It became the most Shazamed songs in the world in 2020, with people in almost every country dancing to its social media challenge. Today, Jerusalema is still one of the most successful songs to come out of South Africa, and the songstress behind the hit, Nomcebo Zikode, is continuing to fly high.
Growing up, Nomcebo always knew that music was her true calling. However, it wasn’t always an easy road. “Music has always been my great passion, and in many ways, my one true dream. I was ridiculed as a child when I mentioned that my dream was to sing professionally, as no one in the community thought this was actually possible,” she tells Glamour SA.
Beginning her career in 2003, Nomcebo initially worked as a backup vocalist for various big name stars in the gospel industry, including Lundi and Sfiso Ncwane. She sang with Debora Fraser as a backing vocalist for nearly 10 years, while at the same time, dabbled in being a successionist for other artists in order to enrich her musical prowess. “My exposure across different genres aided in my ability to be diverse and versatile,” she recalls.
In 2006, Nomcebo toured with the legendary Tshepo Tshula in London, and not long after, worked with popular Kwaito group Mafikizlo for almost a year.
With so much experience under her belt, it was in 2010 that Nomcebo launched her prolific music career by working with singer Zahara on her hit studio album, Loliwe.
However, despite the many opportunities she was given, Nomcebo still felt like her voice was not being heard. According to the songstress, she was in a very dark place in her life, and was constantly praying for a breakthrough in her career. Eventually, this opportunity came about.
“I held on to the belief that God has a divine plan for me,” she says. “And by His grace, in 2018, I wrote and performed a hit song alongside DJ Ganyani called ‘Emazulwini’”.
The song, which was Nomcebo’s first exposure into the world of house music, was featured on the album Ganyani’s House Grooves 10, and went on to top a number of charts, both internationally and locally. It even won House Record of the Year at the Dance Music Awards South Africa. “That was a huge moment for me which set the stage for what was to come next,” she says.
It was in 2019 however, when the trajectory of her career catapulted her to being a global superstar.
She collaborated with Master KG to produce Jerusalema - an opportunity she says, that was like a lifeline to her. “This was a turning point in my life and altered the course of my journey”, she says.
The song topped music charts across the continent and was nominated for Song of the Year throughout all music platforms in South Africa at the end of 2019. To date, the song has over 430 million views on Youtube and has achieved Diamond and Platinum status in a number of European countries. Safe to say Jarusalema achieved international acclaim and caused a social media frenzy.
“I am grateful and humbled by the global success of the song and the fame and popularity it has received,” Nomcebo says.
“I am elated that so many people have been unified by this song in this moment of darkness and that it has inspired positivity and joy,” she says, referring to all the lives lost during the pandemic, and the “void it has left in all of us.”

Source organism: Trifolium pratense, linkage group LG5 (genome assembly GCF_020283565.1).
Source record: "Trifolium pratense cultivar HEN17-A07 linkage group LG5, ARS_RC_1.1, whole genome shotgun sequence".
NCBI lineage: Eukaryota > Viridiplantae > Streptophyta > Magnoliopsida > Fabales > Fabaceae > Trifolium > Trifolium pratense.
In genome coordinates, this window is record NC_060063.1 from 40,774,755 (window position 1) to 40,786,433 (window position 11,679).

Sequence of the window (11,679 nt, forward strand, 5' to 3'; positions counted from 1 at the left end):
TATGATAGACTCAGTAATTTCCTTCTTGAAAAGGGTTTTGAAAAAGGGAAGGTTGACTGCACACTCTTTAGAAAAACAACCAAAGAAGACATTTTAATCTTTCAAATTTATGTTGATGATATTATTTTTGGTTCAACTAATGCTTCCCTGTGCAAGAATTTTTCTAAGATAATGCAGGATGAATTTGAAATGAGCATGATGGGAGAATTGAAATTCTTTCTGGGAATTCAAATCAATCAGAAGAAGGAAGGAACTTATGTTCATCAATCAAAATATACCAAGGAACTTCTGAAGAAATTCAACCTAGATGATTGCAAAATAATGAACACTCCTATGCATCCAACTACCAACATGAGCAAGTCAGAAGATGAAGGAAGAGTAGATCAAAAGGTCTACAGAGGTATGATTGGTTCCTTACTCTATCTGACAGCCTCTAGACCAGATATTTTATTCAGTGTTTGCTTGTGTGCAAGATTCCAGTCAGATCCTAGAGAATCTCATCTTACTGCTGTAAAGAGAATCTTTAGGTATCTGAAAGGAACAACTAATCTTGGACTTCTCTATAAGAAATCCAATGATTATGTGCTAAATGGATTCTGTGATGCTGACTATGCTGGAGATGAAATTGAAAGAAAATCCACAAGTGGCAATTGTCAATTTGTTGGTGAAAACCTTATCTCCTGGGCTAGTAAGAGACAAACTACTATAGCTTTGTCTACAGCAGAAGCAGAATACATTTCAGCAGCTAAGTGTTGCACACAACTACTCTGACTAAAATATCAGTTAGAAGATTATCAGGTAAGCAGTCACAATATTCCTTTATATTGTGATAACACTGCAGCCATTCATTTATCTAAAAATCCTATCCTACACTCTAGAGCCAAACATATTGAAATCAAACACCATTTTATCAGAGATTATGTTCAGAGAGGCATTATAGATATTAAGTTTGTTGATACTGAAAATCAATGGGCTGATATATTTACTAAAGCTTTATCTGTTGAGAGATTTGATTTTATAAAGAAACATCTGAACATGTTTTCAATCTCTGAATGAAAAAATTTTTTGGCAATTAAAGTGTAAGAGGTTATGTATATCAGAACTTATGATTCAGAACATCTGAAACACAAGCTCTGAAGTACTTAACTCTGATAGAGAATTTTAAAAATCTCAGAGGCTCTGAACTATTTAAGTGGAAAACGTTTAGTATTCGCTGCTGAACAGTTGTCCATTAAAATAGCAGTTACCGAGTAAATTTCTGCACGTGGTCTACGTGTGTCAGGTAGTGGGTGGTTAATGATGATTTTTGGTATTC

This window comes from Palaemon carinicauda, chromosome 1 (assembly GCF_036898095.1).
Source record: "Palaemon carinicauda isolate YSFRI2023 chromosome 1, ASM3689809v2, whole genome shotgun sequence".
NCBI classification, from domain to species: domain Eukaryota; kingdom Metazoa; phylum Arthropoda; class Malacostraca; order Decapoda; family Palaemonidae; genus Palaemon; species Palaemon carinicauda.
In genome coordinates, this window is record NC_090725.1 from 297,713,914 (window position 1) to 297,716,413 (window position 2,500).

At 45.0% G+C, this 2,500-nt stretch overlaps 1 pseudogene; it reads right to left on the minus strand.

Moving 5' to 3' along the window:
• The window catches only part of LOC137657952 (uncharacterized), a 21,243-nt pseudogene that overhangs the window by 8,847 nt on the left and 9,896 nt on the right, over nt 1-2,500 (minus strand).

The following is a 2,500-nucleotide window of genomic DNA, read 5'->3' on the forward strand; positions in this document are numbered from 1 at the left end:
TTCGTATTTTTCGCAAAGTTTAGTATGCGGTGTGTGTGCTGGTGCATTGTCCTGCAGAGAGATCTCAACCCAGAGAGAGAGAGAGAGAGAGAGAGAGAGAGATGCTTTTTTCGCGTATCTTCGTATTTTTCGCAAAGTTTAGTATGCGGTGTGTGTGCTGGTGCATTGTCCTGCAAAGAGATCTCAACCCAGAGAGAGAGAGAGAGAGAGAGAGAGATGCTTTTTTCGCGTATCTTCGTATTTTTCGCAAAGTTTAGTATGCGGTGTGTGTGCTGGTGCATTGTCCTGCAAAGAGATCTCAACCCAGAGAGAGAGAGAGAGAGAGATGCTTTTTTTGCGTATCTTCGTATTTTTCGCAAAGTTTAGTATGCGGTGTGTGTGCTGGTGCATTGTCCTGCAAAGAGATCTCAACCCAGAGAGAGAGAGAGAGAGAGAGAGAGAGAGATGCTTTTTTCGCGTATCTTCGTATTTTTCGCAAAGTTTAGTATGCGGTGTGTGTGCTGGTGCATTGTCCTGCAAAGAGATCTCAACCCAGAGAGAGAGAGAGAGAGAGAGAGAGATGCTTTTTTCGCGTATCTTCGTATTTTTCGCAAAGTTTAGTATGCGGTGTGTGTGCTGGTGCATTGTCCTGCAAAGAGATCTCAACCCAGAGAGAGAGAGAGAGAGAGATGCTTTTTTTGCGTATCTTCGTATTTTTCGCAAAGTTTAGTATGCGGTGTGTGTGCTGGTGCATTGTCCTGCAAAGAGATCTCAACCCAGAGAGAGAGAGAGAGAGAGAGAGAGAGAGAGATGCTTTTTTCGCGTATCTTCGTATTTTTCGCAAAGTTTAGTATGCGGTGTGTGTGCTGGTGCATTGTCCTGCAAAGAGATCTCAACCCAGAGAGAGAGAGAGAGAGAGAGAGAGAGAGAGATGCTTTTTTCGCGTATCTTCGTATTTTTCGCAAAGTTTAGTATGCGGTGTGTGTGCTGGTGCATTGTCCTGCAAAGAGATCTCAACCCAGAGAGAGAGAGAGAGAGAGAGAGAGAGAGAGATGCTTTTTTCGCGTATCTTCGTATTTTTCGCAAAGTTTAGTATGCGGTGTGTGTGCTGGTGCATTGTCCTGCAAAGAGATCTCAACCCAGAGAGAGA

Following its success, Nomcebo embarked on an African tour, performing her collection of music. She performed in countries including Ivory Coast, Congo, Malawi, Mozambique and Burkino Faso, to name a few. She also released her solo album Xola Moya Wam, in August last year.
When asked about her favourite career highlights thus far, she says there have been many amazing moments. However, nothing compares to what she experienced with Jerusalema. “I have been moved by people’s kindness and generosity in the way in which they have embraced me and the song,” she says. “In countries that do not even understand IsiZulu or English, yet their love for Jerusalema has been unexplainable.”
Some other meaningful highlights include performing for the children of Madagascar and getting to collaborate with superstars she has admired for years.
“But of course establishing my foundation the Nomcebo Zikode Foundation has been a personal and career highlight that is close to my heart,” she says. “I have been able to give back in my a meaningful way to those less fortunate in my community of Hammersdale.”
Although Nomcebo is seemingly on the cusp of doing great things, and taking her career to the next level, she’s been involved in a lawsuit with her label that has currently been weighing her down.
Thus, “Independence!,” she says, is the goal she would like to conquer next. “I would like to be free from any unfavorable agreements and contracts that prevent me from achieving my highest potential.”
“I wish to conquer the music world with further hits and meaningful music that helps make the world a better place.”
Making music that will “advance the rights of women, that will take African music to new heights, and celebrate our uniqueness and Africannes proudly,” is currently on her agenda.
Not to mention, she’d also like to win a Grammy and further her humanitarian work in the spirit of Nelson Mandela.
Ultimately, Nomcebo’s main aim is to create and perform music in the truest and most authentic way possible. “I will continue to make music that connects with listeners emotionally, and sincerely convey my heart and soul in anything I do,” she says.
“I live by prayer and by placing everything before God. I am not able to explain why God chose me and gave me the gifts that he did, so I can only accept that I am here on this earth to do his will as a servant of God.
I live by Ubuntu, and know that each of us plays a role in the betterment of the lives of all global citizens.”